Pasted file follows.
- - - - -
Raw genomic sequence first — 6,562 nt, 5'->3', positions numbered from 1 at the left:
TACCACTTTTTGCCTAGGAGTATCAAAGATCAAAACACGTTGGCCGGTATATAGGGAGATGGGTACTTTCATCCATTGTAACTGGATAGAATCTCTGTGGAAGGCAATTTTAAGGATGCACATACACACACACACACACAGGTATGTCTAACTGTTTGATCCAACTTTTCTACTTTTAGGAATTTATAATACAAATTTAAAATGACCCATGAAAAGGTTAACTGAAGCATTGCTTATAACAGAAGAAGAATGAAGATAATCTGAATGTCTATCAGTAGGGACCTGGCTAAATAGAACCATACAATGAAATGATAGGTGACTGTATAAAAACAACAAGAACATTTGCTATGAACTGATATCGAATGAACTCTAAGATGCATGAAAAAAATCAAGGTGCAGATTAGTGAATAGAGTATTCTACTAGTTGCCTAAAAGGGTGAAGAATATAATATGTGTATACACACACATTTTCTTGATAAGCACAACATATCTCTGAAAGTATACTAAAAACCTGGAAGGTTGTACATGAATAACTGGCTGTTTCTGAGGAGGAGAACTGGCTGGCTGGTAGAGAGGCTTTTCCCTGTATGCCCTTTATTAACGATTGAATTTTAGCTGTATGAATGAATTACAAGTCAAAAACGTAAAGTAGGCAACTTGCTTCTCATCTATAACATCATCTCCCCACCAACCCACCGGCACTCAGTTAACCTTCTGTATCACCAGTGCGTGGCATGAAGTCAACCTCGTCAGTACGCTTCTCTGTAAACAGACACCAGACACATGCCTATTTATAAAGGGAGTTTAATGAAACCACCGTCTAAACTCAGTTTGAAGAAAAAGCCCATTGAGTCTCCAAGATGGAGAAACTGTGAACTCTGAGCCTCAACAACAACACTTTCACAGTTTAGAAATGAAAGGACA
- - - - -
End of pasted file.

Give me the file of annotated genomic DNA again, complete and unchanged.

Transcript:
Raw genomic sequence first — 6,562 nt, 5'->3', positions numbered from 1 at the left:
TACCACTTTTTGCCTAGGAGTATCAAAGATCAAAACACGTTGGCCGGTATATAGGGAGATGGGTACTTTCATCCATTGTAACTGGATAGAATCTCTGTGGAAGGCAATTTTAAGGATGCACATACACACACACACACACAGGTATGTCTAACTGTTTGATCCAACTTTTCTACTTTTAGGAATTTATAATACAAATTTAAAATGACCCATGAAAAGGTTAACTGAAGCATTGCTTATAACAGAAGAAGAATGAAGATAATCTGAATGTCTATCAGTAGGGACCTGGCTAAATAGAACCATACAATGAAATGATAGGTGACTGTATAAAAACAACAAGAACATTTGCTATGAACTGATATCGAATGAACTCTAAGATGCATGAAAAAAATCAAGGTGCAGATTAGTGAATAGAGTATTCTACTAGTTGCCTAAAAGGGTGAAGAATATAATATGTGTATACACACACATTTTCTTGATAAGCACAACATATCTCTGAAAGTATACTAAAAACCTGGAAGGTTGTACATGAATAACTGGCTGTTTCTGAGGAGGAGAACTGGCTGGCTGGTAGAGAGGCTTTTCCCTGTATGCCCTTTATTAACGATTGAATTTTAGCTGTATGAATGAATTACAAGTCAAAAACGTAAAGTAGGCAACTTGCTTCTCATCTATAACATCATCTCCCCACCAACCCACCGGCACTCAGTTAACCTTCTGTATCACCAGTGCGTGGCATGAAGTCAACCTCGTCAGTACGCTTCTCTGTAAACAGACACCAGACACATGCCTATTTATAAAGGGAGTTTAATGAAACCACCGTCTAAACTCAGTTTGAAGAAAAAGCCCATTGAGTCTCCAAGATGGAGAAACTGTGAACTCTGAGCCTCAACAACAACACTTTCACAGTTTAGAAATGAAAGGACA